Allegations fly in White Earth: Tribal secretary-treasurer, chairman seek to oust each other
The White Earth secretary-treasurer and tribal chairman have filed charges against each other, seeking to have each other censured and removed from office.
White Earth Secretary-Treasurer Tara Mason has accused Tribal Chairman Terry Tibbetts of wrongfully obtaining more than $63,000 from the tribe's general fund when he and two other council members left office in 2014.The three former council members (Tibbetts, Robert Durant and Irene Auginaush) voted themselves about $300,000 before they left office after being defeated in the general election, Mason charged.
"They calculated and took from the general fund the employer-paid match for Social Security, which is 6.2 percent of wages," Mason said in an interview. That has caused hard feelings among tribal employees who would also like to receive such payments, Mason said. "White Earth does not pay out the employer match for Social Security—we are not paying out anyone their employer match—we pay that to the federal government, so there is a lot of concern here," she said.
Tibbetts did not answer his cell phone or respond to messages left on his cell phone over several days.
Mason made her censure motion at the Jan. 24 meeting of the Minnesota Chippewa Tribal Executive Committee in Grand Portage. At the same meeting, Tibbetts moved for a second time to censure Mason (the first one failed) this time over issues with a micro-loan program she funded for tribal members.
"I took my own money out of my own paycheck," to start the small loan fund, Mason said, "I've had people very grateful, because they didn't know where else to go," she said.
The program helps pay for things like roof repairs, auto repairs and inexpensive mobile homes—and also helps people get their driver's license reinstated.
"If you have a driver's license and have a job, you can take care of your house," she said.
The loans are interest-free, but donations to the loan pool are accepted.
Mason said she essentially decides who gets the loans, since it's her money, but the loan pool is administered by the White Earth tribal government, because she wants the program to continue after she leaves office.
She said Tibbetts liked the idea at first, and even referred constituents to it, but he wanted to know the names of the people who got loans and she wanted to keep the names confidential. She said Tibbetts grew to dislike the program and wanted it removed from the tribal finance office—and his signature removed from automated White Earth checks used by the program.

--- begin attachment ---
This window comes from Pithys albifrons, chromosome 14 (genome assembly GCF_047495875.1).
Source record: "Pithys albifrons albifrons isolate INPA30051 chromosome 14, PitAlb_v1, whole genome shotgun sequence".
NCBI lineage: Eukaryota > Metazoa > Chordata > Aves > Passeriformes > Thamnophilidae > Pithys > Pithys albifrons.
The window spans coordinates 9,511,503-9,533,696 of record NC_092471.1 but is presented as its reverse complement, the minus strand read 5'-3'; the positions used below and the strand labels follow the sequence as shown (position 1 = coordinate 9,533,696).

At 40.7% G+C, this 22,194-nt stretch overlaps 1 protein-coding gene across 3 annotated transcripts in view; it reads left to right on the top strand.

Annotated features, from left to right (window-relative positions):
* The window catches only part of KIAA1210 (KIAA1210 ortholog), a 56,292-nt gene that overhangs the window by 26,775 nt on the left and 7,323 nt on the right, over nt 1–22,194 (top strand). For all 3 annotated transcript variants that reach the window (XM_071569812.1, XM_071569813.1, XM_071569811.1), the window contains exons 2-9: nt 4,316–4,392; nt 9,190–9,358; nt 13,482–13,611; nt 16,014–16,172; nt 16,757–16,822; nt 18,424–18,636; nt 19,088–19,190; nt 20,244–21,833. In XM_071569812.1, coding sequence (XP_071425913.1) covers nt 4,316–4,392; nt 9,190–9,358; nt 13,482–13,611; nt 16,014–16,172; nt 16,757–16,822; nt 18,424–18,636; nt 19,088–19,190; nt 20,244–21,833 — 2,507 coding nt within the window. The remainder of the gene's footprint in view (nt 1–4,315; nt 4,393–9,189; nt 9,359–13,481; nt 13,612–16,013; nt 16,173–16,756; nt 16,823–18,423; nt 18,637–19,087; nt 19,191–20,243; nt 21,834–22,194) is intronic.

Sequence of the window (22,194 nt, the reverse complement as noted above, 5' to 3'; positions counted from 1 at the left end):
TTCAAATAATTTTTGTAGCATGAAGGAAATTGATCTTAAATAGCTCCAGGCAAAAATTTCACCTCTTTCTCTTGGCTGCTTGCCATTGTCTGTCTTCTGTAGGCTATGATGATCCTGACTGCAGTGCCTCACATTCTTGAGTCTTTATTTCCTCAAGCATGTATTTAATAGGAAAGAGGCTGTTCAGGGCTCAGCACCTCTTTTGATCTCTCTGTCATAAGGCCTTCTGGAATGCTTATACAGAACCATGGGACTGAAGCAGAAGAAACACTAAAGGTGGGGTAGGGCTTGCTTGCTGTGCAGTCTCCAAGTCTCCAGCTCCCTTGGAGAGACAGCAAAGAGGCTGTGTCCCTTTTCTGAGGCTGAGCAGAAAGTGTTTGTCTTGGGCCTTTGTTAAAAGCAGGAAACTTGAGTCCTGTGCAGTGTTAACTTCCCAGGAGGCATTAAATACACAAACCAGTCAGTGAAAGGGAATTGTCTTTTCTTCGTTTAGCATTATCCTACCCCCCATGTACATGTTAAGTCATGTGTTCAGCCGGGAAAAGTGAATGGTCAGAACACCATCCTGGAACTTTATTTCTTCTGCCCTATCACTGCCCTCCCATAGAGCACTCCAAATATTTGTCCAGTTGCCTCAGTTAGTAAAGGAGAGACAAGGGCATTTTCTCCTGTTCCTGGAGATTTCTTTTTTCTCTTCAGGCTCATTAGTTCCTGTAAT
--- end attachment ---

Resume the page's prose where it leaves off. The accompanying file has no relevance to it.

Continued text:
When that didn't happen, he accused Mason of forging his signature—some 80 times, since that's how many automated checks went out with his signature after he asked that it be removed on Dec. 4, according to Alan Roy, a Tibbetts ally who is running for tribal secretary treasurer.
Mason denied any act of forgery: "I never forged his signature," she said. "The signatures are automated on our checks—we have accounts payable (in the tribal business office) that takes care of that."
Mason said she levied the censure charges against Tibbetts to protect herself, after she heard he planned to hit her with another censure complaint at the Jan. 24 meeting. She had hoped they would be able to work together after an earlier attempt by Tibbetts to censure Mason failed in November, when the Minnesota Chippewa Tribal Executive Committee voted to exonerate her.
When she heard he was going to file censure charges again, "I threw this thing together to defend myself," she said.
Mason motioned to censure Tibbetts on charges that include malfeasance in handling of tribal affairs, dereliction or neglect of duty, and refusing to comply with any provisions of the Constitution or Bylaws of the Tribe.
The Tribal Executive Committee is made up of the chairman and secretary-treasurer of each of the six Chippewa bands that make up the Minnesota Chippewa Tribe. Mason's motion to censure Tibbetts was seconded by Mille Lacs Reservation Secretary-Treasurer Carolyn Beaulieu.
Tibbetts, in turn, motioned to censure Mason for refusing to comply with any provisions of the Constitution or Bylaws of the Tribe. His motion was seconded by Leech Lake Reservation Chairman Faron Jackson.
Both motions are now tabled until March 8, when a special Minnesota Chippewa Tribe meeting will be held in Mahnomen at the Shooting Star Casino Event Center.
After the evidence is presented and discussed, the Tribal Executive Committee will vote to exonerate or censure Mason and Tibbetts. If the TEC moves to censure either of them, authority will move to the White Earth Tribal Council, which can vote for a removal or recall election hearing.